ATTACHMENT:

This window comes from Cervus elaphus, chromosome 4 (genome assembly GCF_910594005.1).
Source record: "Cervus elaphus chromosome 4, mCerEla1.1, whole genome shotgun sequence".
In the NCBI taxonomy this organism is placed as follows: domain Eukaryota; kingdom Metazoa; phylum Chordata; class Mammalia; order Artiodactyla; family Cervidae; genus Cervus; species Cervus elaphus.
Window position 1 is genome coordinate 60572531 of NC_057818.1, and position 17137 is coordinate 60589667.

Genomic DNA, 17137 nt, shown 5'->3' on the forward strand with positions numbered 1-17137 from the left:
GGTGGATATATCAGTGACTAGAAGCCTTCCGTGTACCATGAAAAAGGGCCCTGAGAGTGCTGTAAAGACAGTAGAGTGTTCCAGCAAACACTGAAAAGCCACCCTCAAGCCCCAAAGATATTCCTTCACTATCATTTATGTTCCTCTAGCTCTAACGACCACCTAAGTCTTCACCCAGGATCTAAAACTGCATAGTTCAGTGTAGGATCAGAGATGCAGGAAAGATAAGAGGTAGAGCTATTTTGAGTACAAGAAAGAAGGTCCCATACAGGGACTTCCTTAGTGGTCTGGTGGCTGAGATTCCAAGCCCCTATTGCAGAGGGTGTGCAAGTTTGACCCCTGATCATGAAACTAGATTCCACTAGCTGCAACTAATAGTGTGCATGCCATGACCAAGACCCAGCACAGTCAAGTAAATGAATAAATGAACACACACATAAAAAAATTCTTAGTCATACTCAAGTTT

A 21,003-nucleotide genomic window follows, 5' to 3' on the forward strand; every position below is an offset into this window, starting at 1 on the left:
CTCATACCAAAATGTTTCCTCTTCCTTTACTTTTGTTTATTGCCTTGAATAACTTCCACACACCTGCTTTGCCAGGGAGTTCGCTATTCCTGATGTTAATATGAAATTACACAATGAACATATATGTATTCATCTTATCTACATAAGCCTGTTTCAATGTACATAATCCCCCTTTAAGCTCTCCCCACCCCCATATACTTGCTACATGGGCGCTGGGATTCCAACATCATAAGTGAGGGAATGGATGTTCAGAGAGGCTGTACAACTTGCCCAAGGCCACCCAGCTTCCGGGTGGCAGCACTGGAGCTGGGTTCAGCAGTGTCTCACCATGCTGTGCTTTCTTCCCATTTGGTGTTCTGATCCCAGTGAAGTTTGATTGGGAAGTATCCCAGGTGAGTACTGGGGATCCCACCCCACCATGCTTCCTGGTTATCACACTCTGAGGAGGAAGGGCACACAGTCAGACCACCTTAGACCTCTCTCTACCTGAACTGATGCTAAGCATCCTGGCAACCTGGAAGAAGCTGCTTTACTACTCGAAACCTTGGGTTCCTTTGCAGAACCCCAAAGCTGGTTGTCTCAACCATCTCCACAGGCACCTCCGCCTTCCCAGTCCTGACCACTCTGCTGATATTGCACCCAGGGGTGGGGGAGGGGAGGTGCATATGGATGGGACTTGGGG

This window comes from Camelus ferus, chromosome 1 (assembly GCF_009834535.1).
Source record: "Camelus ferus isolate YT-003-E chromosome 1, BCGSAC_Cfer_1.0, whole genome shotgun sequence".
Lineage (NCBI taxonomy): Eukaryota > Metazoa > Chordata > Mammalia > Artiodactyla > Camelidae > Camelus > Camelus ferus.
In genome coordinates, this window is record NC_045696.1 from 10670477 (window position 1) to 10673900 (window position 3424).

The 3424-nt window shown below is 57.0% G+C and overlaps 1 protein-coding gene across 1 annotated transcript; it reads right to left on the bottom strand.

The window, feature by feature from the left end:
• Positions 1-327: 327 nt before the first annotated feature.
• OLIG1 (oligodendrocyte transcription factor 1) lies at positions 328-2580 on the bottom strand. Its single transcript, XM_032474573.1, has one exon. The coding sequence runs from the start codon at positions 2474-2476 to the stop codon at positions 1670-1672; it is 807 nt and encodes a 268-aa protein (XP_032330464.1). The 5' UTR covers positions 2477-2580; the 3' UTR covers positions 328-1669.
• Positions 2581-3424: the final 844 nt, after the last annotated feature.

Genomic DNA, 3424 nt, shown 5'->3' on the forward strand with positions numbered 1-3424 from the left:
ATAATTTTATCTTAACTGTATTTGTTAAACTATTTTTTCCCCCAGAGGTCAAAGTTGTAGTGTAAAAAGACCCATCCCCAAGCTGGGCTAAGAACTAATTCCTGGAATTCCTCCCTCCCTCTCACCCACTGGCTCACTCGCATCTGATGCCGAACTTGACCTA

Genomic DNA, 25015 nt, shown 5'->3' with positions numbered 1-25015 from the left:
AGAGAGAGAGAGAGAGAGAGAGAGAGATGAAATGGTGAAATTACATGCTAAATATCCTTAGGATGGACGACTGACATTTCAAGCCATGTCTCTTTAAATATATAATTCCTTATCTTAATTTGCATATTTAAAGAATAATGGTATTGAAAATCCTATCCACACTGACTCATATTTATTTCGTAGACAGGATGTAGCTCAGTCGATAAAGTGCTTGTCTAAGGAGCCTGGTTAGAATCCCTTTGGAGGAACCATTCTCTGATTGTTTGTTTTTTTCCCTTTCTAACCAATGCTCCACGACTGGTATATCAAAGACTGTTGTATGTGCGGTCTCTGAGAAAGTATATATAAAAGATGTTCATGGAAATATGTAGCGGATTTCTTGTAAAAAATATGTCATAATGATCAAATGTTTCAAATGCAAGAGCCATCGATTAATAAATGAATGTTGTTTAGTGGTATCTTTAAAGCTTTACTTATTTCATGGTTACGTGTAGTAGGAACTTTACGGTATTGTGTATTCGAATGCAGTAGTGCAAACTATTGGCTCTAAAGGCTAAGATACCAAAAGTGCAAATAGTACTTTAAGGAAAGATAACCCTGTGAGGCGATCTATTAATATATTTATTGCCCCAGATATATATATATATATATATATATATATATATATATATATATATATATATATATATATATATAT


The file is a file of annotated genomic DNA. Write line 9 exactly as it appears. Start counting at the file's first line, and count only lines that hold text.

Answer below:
This window comes from Camelus ferus, chromosome 1 (assembly GCF_009834535.1).